Deep into the story we learn that one of the emails the analysts were able to verify is one that was highlighted in one of the original NY Post stories about the laptop. This particular email involved Vadym Pozharskyi, an adviser to Ukrainian gas company Burisma who thanked Hunter Biden for giving him an opportunity to “meet your father.”
One of the verified emails from Pozharskyi, which was the focus of one of the initial stories from the New York Post, was written on April 17, 2015. It thanked Hunter Biden “for inviting me to DC and giving me an opportunity to meet your father and spent [sic] some time together.”
When the email first emerged in the New York Post about three weeks before the 2020 election, the Biden campaign and Hunter Biden’s lawyer both denied that Pozharskyi had ever met with Joe Biden. Asked recently about the email, the White House pointed to the previous denials, which The Post has examined in detail.
That link goes to a Glenn Kessler review of the dinner where Pozharskyi may or may not have met Joe Biden as the email claimed. But Kessler’s piece had its own problems. It stated that Pozharskyi wasn’t on an early guest list:
A tentative guest list for the event, as recounted in the New York Post from one of Hunter Biden’s emails three weeks before the dinner, did not include Pozharskyi. So it’s still unclear how the vice president could have met him, unless he was a last-minute addition. (Alex Karloutsos also is not included on that early list.) The Biden campaign, after a comprehensive review, had said a meeting never took place between Joe Biden and Pozharskyi.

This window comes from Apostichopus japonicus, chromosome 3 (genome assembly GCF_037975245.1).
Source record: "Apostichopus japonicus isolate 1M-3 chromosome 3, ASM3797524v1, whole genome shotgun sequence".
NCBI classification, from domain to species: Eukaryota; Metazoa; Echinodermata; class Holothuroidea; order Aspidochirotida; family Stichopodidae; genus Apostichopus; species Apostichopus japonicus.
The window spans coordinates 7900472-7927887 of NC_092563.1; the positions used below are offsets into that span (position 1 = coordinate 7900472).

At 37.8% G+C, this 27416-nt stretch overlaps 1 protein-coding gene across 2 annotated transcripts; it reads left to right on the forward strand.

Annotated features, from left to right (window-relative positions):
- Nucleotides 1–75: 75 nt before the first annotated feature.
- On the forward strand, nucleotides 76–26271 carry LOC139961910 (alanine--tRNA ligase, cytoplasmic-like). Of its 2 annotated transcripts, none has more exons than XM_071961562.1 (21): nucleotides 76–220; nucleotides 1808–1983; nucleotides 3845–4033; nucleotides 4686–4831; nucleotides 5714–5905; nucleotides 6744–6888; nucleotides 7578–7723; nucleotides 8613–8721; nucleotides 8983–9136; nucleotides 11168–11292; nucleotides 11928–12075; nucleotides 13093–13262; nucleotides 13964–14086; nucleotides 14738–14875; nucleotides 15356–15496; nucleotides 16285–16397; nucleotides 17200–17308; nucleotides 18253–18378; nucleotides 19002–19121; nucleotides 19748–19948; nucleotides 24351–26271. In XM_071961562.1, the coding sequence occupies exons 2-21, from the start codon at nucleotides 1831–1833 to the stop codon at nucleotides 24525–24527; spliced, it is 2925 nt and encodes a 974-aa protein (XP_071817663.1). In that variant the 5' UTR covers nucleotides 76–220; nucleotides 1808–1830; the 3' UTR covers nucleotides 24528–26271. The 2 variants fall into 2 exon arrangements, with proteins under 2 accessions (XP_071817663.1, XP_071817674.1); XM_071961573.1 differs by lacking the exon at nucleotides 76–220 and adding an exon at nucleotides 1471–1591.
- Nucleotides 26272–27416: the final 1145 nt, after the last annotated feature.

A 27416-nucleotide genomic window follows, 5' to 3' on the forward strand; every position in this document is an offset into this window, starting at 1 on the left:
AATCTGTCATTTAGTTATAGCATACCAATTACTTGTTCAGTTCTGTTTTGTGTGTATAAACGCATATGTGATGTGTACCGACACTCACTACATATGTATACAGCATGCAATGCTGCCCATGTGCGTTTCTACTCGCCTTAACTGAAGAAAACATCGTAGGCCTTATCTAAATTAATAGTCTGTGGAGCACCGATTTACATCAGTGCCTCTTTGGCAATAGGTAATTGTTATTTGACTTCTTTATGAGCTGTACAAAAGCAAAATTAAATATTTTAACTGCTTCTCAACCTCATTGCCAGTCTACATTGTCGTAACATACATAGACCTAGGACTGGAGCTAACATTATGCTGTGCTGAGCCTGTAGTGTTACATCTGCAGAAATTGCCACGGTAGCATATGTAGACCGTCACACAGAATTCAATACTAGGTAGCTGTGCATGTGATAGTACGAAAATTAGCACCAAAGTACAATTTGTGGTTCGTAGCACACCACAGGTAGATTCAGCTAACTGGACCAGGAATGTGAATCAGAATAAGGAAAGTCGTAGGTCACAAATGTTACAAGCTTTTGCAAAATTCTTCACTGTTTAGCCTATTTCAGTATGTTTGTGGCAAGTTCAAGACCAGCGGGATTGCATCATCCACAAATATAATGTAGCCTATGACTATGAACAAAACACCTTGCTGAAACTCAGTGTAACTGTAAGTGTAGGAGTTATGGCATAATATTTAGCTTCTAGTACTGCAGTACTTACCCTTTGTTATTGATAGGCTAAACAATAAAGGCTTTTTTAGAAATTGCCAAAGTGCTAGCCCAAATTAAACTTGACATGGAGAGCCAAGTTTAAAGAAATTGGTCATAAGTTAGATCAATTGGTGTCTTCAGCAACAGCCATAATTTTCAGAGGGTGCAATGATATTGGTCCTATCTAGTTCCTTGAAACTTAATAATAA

But the author of the NY Post story Kessler was reviewing pointed out that the guest list included “Vadym” which, as noted above, is Pozharskyi’s first name.
3. You claim: “A tentative guest list for the event, as recounted in the @nypost from one of Hunter Biden’s emails three weeks before the dinner, did not include Pozharskyi.”
Here it is, like we said: “Vadym”. On the guest list Hunter wrote a month before the dinner. So sloppy. pic.twitter.com/dWsvspIHWN
— Miranda Devine (@mirandadevine) June 8, 2021
In any case, it’s worth pointing out that the Daily Caller did a similar investigation and concluded this particular Pozharskyi email was real back in October 2020, before the election.
An email Hunter Biden received in April 2015 from a Burisma executive discussing an introduction to then-Vice President Joe Biden, which lies at the heart of a New York Post investigation, is unquestionably authentic, a cybersecurity expert told the Daily Caller News Foundation on Thursday…
[Robert] Graham, who has been cited as a cybersecurity expert in The Washington Post, the Associated Press, Wired, Engadget and other news and technology outlets, told the DCNF that he used a cryptographic signature found in the email’s metadata to validate that an account used by Vadym Pozharsky, an advisor to Burisma’s board of directors, emailed Hunter Biden on April 17, 2015.
Not only was this confirmed long ago, it was confirmed in exactly the same way, using a cryptographic signature. It’s odd that the Post story today never mentions that the Daily Caller beat them to this scoop by 17 months.